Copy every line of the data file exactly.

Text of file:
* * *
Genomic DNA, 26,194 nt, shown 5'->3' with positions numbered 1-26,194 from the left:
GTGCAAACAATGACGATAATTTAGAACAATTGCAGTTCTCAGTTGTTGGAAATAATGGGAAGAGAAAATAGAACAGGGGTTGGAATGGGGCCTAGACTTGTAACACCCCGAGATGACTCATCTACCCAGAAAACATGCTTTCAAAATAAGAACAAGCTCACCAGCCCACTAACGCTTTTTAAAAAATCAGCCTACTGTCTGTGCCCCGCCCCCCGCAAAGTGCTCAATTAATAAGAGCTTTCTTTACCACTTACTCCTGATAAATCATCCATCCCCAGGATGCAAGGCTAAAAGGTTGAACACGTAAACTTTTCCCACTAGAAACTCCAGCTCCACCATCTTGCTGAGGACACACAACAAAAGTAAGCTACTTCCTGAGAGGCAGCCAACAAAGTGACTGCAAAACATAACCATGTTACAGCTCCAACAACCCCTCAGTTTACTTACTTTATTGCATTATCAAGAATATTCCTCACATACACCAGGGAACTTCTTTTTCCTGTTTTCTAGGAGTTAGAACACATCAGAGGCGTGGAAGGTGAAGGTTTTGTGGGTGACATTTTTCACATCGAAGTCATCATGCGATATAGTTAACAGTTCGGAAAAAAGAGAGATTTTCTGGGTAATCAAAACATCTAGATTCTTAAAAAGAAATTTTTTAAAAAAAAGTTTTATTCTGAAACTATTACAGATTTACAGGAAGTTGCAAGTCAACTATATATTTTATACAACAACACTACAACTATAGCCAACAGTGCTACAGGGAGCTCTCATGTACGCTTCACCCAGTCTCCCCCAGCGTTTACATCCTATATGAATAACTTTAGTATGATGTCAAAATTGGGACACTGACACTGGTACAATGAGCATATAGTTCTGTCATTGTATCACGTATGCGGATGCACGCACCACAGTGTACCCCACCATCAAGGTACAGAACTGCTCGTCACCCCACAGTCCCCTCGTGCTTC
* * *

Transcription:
Genomic DNA, 26,194 nt, shown 5'->3' with positions numbered 1-26,194 from the left:
GTGCAAACAATGACGATAATTTAGAACAATTGCAGTTCTCAGTTGTTGGAAATAATGGGAAGAGAAAATAGAACAGGGGTTGGAATGGGGCCTAGACTTGTAACACCCCGAGATGACTCATCTACCCAGAAAACATGCTTTCAAAATAAGAACAAGCTCACCAGCCCACTAACGCTTTTTAAAAAATCAGCCTACTGTCTGTGCCCCGCCCCCCGCAAAGTGCTCAATTAATAAGAGCTTTCTTTACCACTTACTCCTGATAAATCATCCATCCCCAGGATGCAAGGCTAAAAGGTTGAACACGTAAACTTTTCCCACTAGAAACTCCAGCTCCACCATCTTGCTGAGGACACACAACAAAAGTAAGCTACTTCCTGAGAGGCAGCCAACAAAGTGACTGCAAAACATAACCATGTTACAGCTCCAACAACCCCTCAGTTTACTTACTTTATTGCATTATCAAGAATATTCCTCACATACACCAGGGAACTTCTTTTTCCTGTTTTCTAGGAGTTAGAACACATCAGAGGCGTGGAAGGTGAAGGTTTTGTGGGTGACATTTTTCACATCGAAGTCATCATGCGATATAGTTAACAGTTCGGAAAAAAGAGAGATTTTCTGGGTAATCAAAACATCTAGATTCTTAAAAAGAAATTTTTTAAAAAAAAGTTTTATTCTGAAACTATTACAGATTTACAGGAAGTTGCAAGTCAACTATATATTTTATACAACAACACTACAACTATAGCCAACAGTGCTACAGGGAGCTCTCATGTACGCTTCACCCAGTCTCCCCCAGCGTTTACATCCTATATGAATAACTTTAGTATGATGTCAAAATTGGGACACTGACACTGGTACAATGAGCATATAGTTCTGTCATTGTATCACGTATGCGGATGCACGCACCACAGTGTACCCCACCATCAAGGTACAGAACTGCTCGTCACCCCACAGTCCCCTCGTGCTTC